Valentine’s Day

CLAUDIA CHEFFS/New University

That day is approaching again, whether you are ready for it or not. Valentine’s Day. Monday, Feb. 14, 2011. It’s here. And it’s looking like love is in the air this year.

According to a survey by the National Retail Foundation (NRF), Americans will be shelling out approximately a total of $15.7 billion this year. Apparently, the average person will spend about $116.21 for the holiday, which is up 11 percent from the year before.

Jewelry is shaping up to be the number one gift option in terms of dollars spent. About $3.5 billion will be spent on these sparkling wonders, while $3.4 billion will be spent on dining out. Rounding out the top five are flowers, clothing and candy.

In addition, our great nation will be shelling out over a billion dollars on greeting cards.

These results hint at two very intriguing trends. For one, our economy really is creeping back up again as consumers are ready to spend again. Secondly, though, it shows that we’re not very creative. I mean, greeting cards, flowers and candy? Really?
Maybe this is why so many people argue that Valentine’s Day is the epitome of a “Hallmark Holiday,” as we resort to your typical chocolate and cards year after year.

Or maybe it’s because the exact origins of this holiday for love is, as the History Channel says, “shrouded in mystery.”
Here’s what we absolutely, kind of know about Valentine’s Day: it’s named after St. Valentine and the holiday contains remnants from ancient Roman and Christian traditions.

The rest are legends that vary greatly. The Catholic Church distinguishes at least three different saints named either Valentine or Valentinus, each of whom ended up martyred.

In one legend, Valentine was a priest who served in Rome during the third century, a time when the emperor forbade marriage for young men because he believed single men were better soldiers. Valentine defied his orders and secretly performed marriages for young lovers. Of course, his despicable deeds were discovered and he was executed.

Other versions skip the discovery part, implying that Valentine was killed for helping Christians flee from the cruel Roman prisons where they were beaten and tortured.

Yet another account suggests that Valentine was the first person to send a “Valentine” greeting. According to this legend, he fell in love while he was in prison. Before he died, he wrote his love a letter, signing it “From your Valentine,” which is the expression used today.

Yet another legend goes so far as to say Valentine was rejected by his mistress and physically carved his own heart out to give to her.

As if the origin of the holiday wasn’t hazy enough, not even the reason behind why Valentine’s Day is Feb. 14 is known for sure.

Some say that it is to commemorate Valentine’s death or burial. Others claim that it was the Christian church that deliberately decided on that particular date, which revolved around the idea that February was a time for purification.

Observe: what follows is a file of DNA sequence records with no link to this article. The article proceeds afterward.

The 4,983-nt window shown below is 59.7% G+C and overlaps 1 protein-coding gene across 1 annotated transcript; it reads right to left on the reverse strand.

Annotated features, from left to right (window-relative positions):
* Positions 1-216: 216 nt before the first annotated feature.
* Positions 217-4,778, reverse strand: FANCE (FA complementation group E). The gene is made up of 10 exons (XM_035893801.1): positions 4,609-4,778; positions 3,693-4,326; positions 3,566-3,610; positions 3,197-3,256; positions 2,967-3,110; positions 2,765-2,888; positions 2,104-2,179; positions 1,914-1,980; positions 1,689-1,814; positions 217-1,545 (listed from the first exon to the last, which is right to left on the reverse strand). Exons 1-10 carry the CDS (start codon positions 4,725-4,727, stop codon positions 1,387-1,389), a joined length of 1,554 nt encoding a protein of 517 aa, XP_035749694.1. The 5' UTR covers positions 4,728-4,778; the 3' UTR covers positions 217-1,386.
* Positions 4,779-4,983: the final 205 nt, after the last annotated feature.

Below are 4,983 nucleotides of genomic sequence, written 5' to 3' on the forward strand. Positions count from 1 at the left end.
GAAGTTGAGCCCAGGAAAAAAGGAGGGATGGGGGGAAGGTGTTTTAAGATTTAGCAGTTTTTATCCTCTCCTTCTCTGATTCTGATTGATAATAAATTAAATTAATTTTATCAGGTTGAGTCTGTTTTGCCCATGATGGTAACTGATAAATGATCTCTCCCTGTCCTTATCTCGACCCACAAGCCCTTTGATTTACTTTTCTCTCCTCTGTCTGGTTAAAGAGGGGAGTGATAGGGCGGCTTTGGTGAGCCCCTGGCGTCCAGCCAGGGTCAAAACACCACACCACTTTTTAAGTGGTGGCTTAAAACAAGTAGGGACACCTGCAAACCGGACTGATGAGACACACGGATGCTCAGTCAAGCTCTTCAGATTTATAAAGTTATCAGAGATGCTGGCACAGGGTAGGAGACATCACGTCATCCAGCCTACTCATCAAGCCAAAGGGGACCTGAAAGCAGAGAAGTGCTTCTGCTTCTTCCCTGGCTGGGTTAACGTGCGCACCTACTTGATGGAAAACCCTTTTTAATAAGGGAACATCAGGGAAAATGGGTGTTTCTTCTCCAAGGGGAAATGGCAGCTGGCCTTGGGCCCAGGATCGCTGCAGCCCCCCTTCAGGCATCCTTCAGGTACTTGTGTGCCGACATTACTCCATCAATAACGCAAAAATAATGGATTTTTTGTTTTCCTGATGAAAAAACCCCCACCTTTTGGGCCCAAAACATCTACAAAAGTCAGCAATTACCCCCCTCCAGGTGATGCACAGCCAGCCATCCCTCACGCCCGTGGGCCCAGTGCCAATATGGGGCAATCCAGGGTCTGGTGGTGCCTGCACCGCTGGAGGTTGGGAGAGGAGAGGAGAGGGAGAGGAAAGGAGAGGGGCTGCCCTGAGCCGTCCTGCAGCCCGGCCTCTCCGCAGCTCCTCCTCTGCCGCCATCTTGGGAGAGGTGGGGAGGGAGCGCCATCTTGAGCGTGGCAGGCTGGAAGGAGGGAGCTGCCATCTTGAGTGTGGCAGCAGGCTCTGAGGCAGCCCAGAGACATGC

Even though Valentine’s death supposedly occurs around 270 A.D., the first trace of it being associated with love wasn’t recorded until 1382.

So now, nearly 630 years later, Valentine’s Day keeps evolving and has been adapted into celebrated holidays around the world.

France, England and Spain honor the day in a similar way as in the U.S.

For those hopeless romantics, countries like Romania, Portugal, Slovenia, Turkey, Brazil and Guatemala stress this as a day of love, sweethearts and relationships probably more so than we do here in America.

On the other hand, Finland, Estonia, Costa Rica, Mexico and Ecuador are among some countries that celebrate friendships in addition to love.

Even Asia celebrates V-Day, mainly after a fierce marketing effort, with China, Singapore and South Korea leading the way.
South Korea takes holidays for love to a whole different level – every 14th day of the month represents a love-related day. Most notably, April 14 marks “Black Day,” where those who didn’t receive anything on Valentine’s Day mourn their single life and eat black noodles.

And, finally, here in America, we have our own unique twists to this illustrious day.

Now, we have Singles Awareness Day. We have Anti-Valentine’s Day, which is conveniently shortened to Anti-V.D. Day. These two are gaining momentum with cards displaying a cynical or sarcastic tone towards romance, popular almost as long as Valentine cards have existed.

Obviously, we also have the traditional celebrations where we are projected to spend over $100 on gifts and where some of us feel pressured to give ourselves “Valentines” so we don’t feel left out.

But, at the end of the day, regardless of its unknown origin and the multiple theories about the patron saint himself, the end result is clear. Whether or not we give it to our significant others or to ourselves, we, as a nation, will be buying billions of dollars worth of cute, lovey-dovey greeting cards or e-cards, flowers and chocolate. And, come Monday, we will all expect, or at least hope for, a little something for ourselves, too.